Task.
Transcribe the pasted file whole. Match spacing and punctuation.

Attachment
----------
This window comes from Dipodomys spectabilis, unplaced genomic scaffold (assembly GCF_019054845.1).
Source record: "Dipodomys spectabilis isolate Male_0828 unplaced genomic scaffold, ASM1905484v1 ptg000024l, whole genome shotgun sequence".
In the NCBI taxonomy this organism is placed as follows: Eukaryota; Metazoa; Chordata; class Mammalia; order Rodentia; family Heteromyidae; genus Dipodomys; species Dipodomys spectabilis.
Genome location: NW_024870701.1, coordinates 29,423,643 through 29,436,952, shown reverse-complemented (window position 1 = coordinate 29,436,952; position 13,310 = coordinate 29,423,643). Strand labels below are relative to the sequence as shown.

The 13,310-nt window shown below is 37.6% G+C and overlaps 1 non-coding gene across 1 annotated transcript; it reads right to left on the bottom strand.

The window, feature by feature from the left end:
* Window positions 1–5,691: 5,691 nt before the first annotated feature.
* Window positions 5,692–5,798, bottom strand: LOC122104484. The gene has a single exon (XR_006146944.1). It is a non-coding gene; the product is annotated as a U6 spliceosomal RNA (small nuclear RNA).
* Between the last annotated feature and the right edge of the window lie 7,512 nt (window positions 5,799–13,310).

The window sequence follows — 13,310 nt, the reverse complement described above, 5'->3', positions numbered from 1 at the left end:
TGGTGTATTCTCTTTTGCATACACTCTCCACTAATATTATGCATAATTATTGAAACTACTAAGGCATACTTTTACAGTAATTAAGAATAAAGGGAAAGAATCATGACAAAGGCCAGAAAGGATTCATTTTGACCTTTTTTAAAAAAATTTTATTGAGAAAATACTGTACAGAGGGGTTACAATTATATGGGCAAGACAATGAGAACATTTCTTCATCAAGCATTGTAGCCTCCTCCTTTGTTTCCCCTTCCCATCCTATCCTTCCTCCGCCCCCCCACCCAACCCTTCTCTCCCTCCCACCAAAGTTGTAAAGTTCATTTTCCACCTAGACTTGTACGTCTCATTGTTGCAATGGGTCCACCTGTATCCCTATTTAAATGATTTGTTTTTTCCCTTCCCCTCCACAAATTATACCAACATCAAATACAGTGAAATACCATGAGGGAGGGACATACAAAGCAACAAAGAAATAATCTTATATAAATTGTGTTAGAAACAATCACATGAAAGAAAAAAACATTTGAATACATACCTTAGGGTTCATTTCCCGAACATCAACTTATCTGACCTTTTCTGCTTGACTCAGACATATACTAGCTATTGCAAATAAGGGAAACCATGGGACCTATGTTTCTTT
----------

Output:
This window comes from Dipodomys spectabilis, unplaced genomic scaffold (assembly GCF_019054845.1).
Source record: "Dipodomys spectabilis isolate Male_0828 unplaced genomic scaffold, ASM1905484v1 ptg000024l, whole genome shotgun sequence".
In the NCBI taxonomy this organism is placed as follows: Eukaryota; Metazoa; Chordata; class Mammalia; order Rodentia; family Heteromyidae; genus Dipodomys; species Dipodomys spectabilis.
Genome location: NW_024870701.1, coordinates 29,423,643 through 29,436,952, shown reverse-complemented (window position 1 = coordinate 29,436,952; position 13,310 = coordinate 29,423,643). Strand labels below are relative to the sequence as shown.

The 13,310-nt window shown below is 37.6% G+C and overlaps 1 non-coding gene across 1 annotated transcript; it reads right to left on the bottom strand.

The window, feature by feature from the left end:
* Window positions 1–5,691: 5,691 nt before the first annotated feature.
* Window positions 5,692–5,798, bottom strand: LOC122104484. The gene has a single exon (XR_006146944.1). It is a non-coding gene; the product is annotated as a U6 spliceosomal RNA (small nuclear RNA).
* Between the last annotated feature and the right edge of the window lie 7,512 nt (window positions 5,799–13,310).

The window sequence follows — 13,310 nt, the reverse complement described above, 5'->3', positions numbered from 1 at the left end:
TGGTGTATTCTCTTTTGCATACACTCTCCACTAATATTATGCATAATTATTGAAACTACTAAGGCATACTTTTACAGTAATTAAGAATAAAGGGAAAGAATCATGACAAAGGCCAGAAAGGATTCATTTTGACCTTTTTTAAAAAAATTTTATTGAGAAAATACTGTACAGAGGGGTTACAATTATATGGGCAAGACAATGAGAACATTTCTTCATCAAGCATTGTAGCCTCCTCCTTTGTTTCCCCTTCCCATCCTATCCTTCCTCCGCCCCCCCACCCAACCCTTCTCTCCCTCCCACCAAAGTTGTAAAGTTCATTTTCCACCTAGACTTGTACGTCTCATTGTTGCAATGGGTCCACCTGTATCCCTATTTAAATGATTTGTTTTTTCCCTTCCCCTCCACAAATTATACCAACATCAAATACAGTGAAATACCATGAGGGAGGGACATACAAAGCAACAAAGAAATAATCTTATATAAATTGTGTTAGAAACAATCACATGAAAGAAAAAAACATTTGAATACATACCTTAGGGTTCATTTCCCGAACATCAACTTATCTGACCTTTTCTGCTTGACTCAGACATATACTAGCTATTGCAAATAAGGGAAACCATGGGACCTATGTTTCTTT